Shares of real estate investment trust (REIT) Annaly Capital Management (NLY -2.34%) rose nearly 13% in November according to data from S&P Global Market Intelligence. That's not bad, but it's well shy of the nearly 30% gain at Seritage Growth Properties (SRG -1.30%). And that advance was bested by the 40% price increase seen in Kimco Realty's (KIM -0.15%) stock during the month. The proximal cause for the advances was coronavirus vaccine news, but clearly there's more going on.
In November Pfizer and BioNTech, AstraZeneca, and Moderna all announced that they had achieved material success with their coronavirus vaccine development efforts. For a world that's trying to muddle through a global pandemic, this is very good news. Investors were rightly excited about these updates and bid up the prices of stocks. The S&P 500 Index, using SPDR S&P 500 ETF as a proxy, was up nearly 11% in the month. The REITs here did better than that to varying degrees, which is important information for investors to digest, because it hints at the very different situations each of these REITs is in.
For example, Annaly is a mortgage REIT. This is a very different business than property-owning REITs like Seritage and Kimco. Conservative investors are probably better off avoiding the sector due to its complexity. The key here is that mortgage REITs generally make use of leverage to boost returns, using the value of the mortgage portfolios they own as collateral for the loans they take on. Annaly's stock fell sharply in early 2020 because of concerns about liquidity and market disruptions when the coronavirus first hit, with investors worried that the value of its portfolio could fall to the point where it would have to sell assets on the cheap to repay its own loans. That didn't happen, the housing market has remained relatively strong, and the stock has steadily recovered. This is why November's gain was good, but not incredible.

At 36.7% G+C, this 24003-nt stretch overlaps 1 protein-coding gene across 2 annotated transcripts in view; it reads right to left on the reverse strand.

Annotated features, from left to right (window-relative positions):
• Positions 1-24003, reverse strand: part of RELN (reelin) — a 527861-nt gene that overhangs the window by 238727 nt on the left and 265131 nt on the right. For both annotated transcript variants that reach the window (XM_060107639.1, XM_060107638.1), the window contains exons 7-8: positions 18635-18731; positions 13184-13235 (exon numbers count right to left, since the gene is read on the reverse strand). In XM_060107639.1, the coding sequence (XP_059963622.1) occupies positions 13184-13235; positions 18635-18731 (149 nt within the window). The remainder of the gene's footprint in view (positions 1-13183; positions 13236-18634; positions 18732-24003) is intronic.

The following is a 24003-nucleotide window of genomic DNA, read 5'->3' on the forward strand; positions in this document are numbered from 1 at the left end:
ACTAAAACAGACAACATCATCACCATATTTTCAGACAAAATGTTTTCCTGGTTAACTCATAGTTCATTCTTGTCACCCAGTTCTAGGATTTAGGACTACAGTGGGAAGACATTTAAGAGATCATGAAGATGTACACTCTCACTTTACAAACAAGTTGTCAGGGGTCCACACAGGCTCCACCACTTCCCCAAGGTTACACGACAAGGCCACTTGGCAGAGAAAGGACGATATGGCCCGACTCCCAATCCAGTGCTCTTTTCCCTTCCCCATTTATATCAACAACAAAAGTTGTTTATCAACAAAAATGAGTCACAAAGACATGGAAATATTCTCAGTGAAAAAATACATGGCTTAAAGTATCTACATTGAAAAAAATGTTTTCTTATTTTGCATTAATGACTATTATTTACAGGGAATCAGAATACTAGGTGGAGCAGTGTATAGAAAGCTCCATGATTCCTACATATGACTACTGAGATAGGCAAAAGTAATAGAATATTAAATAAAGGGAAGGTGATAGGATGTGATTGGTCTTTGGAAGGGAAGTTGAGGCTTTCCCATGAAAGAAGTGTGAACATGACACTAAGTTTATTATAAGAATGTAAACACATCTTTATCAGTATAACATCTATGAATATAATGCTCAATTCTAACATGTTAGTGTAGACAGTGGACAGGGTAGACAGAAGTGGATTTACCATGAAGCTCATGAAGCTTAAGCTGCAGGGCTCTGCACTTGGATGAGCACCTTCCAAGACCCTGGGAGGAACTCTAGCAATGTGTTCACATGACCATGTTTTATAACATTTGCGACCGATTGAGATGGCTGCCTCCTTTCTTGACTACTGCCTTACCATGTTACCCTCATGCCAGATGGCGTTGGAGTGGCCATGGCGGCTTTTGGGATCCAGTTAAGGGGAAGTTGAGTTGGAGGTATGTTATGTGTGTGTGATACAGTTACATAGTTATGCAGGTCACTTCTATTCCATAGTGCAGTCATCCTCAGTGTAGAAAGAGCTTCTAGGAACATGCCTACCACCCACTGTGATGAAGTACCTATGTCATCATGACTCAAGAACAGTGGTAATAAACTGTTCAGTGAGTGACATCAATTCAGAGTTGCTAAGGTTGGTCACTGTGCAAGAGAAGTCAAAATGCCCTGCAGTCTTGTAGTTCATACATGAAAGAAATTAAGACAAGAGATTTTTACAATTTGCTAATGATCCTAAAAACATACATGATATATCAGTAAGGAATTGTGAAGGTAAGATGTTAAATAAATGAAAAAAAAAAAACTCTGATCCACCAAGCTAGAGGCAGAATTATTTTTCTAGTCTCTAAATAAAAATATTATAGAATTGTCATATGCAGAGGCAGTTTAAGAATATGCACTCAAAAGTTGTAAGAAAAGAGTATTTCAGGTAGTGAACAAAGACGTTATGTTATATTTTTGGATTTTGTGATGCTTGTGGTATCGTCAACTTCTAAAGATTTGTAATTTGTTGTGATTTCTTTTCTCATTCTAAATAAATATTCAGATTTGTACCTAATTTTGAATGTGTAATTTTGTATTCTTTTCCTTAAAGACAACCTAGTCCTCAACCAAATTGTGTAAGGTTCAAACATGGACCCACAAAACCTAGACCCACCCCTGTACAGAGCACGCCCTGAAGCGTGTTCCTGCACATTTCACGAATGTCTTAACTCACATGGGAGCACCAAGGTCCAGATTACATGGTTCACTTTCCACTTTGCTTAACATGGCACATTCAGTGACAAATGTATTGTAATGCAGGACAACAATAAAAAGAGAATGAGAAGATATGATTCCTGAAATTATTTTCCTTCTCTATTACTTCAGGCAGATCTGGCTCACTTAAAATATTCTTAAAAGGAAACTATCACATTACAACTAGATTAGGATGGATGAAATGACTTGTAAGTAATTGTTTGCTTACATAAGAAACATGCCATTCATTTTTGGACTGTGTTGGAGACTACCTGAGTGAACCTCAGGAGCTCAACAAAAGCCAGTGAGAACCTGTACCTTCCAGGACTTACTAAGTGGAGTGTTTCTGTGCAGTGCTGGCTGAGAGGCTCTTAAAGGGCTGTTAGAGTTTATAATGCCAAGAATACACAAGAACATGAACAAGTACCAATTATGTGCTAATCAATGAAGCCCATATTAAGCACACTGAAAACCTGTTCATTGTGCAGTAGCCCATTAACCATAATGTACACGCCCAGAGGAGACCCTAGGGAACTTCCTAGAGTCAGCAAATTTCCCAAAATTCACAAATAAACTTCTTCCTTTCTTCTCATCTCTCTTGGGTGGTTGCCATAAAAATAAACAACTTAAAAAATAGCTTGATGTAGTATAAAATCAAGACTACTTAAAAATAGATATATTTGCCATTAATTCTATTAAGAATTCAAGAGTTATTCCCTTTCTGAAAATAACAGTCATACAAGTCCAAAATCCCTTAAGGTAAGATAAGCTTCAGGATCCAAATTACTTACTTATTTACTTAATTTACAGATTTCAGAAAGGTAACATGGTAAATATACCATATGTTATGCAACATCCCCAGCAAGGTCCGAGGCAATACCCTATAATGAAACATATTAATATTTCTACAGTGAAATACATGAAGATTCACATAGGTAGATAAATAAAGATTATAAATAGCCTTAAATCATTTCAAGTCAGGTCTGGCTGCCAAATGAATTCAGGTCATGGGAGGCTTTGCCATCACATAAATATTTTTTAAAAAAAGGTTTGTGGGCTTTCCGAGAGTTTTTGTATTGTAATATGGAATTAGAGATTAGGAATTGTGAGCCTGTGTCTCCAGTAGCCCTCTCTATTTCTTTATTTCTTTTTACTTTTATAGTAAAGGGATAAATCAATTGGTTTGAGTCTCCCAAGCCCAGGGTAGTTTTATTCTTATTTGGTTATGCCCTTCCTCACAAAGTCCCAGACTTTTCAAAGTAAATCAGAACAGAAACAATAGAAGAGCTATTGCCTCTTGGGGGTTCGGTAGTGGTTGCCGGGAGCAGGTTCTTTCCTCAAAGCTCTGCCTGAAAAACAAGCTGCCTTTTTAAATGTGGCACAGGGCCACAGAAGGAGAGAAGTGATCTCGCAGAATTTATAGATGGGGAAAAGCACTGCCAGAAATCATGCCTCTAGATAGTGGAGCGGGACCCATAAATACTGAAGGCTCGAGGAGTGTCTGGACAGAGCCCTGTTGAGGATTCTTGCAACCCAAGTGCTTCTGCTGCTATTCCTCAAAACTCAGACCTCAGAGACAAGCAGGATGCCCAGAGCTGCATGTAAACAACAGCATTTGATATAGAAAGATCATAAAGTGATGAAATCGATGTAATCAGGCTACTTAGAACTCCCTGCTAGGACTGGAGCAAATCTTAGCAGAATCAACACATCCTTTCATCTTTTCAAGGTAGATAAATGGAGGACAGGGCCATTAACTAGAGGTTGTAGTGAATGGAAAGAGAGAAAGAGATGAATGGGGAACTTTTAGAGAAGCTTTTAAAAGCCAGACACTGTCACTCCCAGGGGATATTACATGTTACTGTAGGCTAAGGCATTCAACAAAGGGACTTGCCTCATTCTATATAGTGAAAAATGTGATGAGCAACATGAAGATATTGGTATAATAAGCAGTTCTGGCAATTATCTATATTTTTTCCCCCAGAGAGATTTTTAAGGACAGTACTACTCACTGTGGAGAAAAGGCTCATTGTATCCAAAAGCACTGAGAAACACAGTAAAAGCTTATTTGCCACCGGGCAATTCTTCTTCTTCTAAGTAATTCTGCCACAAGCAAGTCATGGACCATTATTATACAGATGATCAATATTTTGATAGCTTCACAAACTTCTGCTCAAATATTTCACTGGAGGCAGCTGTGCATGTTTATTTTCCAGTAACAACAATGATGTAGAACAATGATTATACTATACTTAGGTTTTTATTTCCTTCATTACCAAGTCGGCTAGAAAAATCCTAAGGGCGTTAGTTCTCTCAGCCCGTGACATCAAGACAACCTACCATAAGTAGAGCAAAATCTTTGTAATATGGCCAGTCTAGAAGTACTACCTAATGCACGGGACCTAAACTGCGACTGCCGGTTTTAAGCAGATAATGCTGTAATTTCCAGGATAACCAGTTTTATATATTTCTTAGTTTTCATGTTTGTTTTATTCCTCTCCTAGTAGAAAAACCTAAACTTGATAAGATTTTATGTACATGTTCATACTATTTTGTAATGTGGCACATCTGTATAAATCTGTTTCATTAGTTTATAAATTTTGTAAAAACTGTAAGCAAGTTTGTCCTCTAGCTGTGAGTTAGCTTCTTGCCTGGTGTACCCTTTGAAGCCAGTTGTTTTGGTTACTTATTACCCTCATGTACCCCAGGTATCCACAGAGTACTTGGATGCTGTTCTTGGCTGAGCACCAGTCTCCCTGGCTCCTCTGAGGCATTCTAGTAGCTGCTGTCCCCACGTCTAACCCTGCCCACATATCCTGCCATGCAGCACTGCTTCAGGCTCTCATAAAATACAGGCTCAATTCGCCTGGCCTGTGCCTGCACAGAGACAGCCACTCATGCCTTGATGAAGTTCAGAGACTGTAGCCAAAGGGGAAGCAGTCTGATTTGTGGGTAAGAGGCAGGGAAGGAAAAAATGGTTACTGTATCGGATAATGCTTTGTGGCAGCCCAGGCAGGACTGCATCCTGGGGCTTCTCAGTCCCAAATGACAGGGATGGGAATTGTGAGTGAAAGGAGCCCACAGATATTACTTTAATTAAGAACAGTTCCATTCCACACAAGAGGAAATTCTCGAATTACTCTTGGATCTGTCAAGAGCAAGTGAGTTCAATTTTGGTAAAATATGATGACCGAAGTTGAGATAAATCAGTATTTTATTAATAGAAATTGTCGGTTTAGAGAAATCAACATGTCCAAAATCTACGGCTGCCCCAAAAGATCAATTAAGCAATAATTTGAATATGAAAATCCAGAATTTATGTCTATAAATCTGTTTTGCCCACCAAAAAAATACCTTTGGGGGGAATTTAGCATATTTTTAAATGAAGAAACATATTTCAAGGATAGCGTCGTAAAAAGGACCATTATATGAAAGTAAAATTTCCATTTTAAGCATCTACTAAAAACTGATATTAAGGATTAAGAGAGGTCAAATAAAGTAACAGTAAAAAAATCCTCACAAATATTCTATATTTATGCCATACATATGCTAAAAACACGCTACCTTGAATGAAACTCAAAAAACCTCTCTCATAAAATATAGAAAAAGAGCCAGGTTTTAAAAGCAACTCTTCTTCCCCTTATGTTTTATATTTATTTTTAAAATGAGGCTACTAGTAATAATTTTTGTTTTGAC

Seritage, meanwhile, owns retail properties. The retail sector has been hit hard during the pandemic, as many non-essential stores have been forcibly shut and consumers are staying home to avoid crowds. However, that's only half the story here. Seritage was created by Sears Holdings, well before COVID-19 was around, as a way for that retailer to raise much needed cash. From day one Seritage's business model was to find new tenants for properties occupied by troubled Sears and Kmart stores.
It has done a good job of executing that plan, but the coronavirus has clearly made it harder for the REIT. First there's the issue of collecting rent from tenants, with collection rates increasing from 70% in the second quarter to 86% in the third. But there's a very big second issue to look at here: Seritage is still in the process of revamping its business. Nearly 39% of its portfolio falls into the "signed not occupied category." In other words, it has leases for these properties but the tenant hasn't moved in yet because the property isn't ready. The REIT has solid prospects, but it still has a lot of money to spend to upgrade assets for new tenants. At the end of the day, a lot here depends on Seritage's relationship with its lenders. All in, even though a vaccine will help a great deal, the REIT is really the same turnaround play it was before the pandemic hit.
Kimco Realty is a bit more mundane, as the REIT owns shopping centers. That said, the coronavirus hasn't been easy on the company or its shareholders. In April the landlord only collected around 60% of the rents it was owed. That improved to 76% in June and 90% in October. Its business is clearly on the mend. However, occupancy has been declining, as both large and small tenants struggle to survive in these troubling times. In fact, occupancy is likely to fall further before it starts to increase again, especially with COVID-19 cases on the rise again. The REIT trimmed its dividend nearly 65% in the third quarter, which isn't a particularly reassuring move. So even this story isn't quite as simple as "a vaccine will solve all problems."
There's no denying that an effective and widely deployed coronavirus vaccine will help all of these REITs. But investors can't paint the entire sector with a single brush. As a mortgage REIT, Annaly has very different operating dynamics than traditional property-owning REITs. While Seritage and Kimco are both in the retail space, the dynamics they are dealing with are not the same, as Seritage has the extra baggage of rebuilding its portfolio. And while Kimco is, relatively speaking, a boring retail REIT, a vaccine won't be enough to quickly turn things around. Mr. Market can swing to emotional extremes, but long-term investors need to step back and carefully analyze what's going on. These three REITs, each of which rallied strongly in November, show just how vital it is to dig deeper today.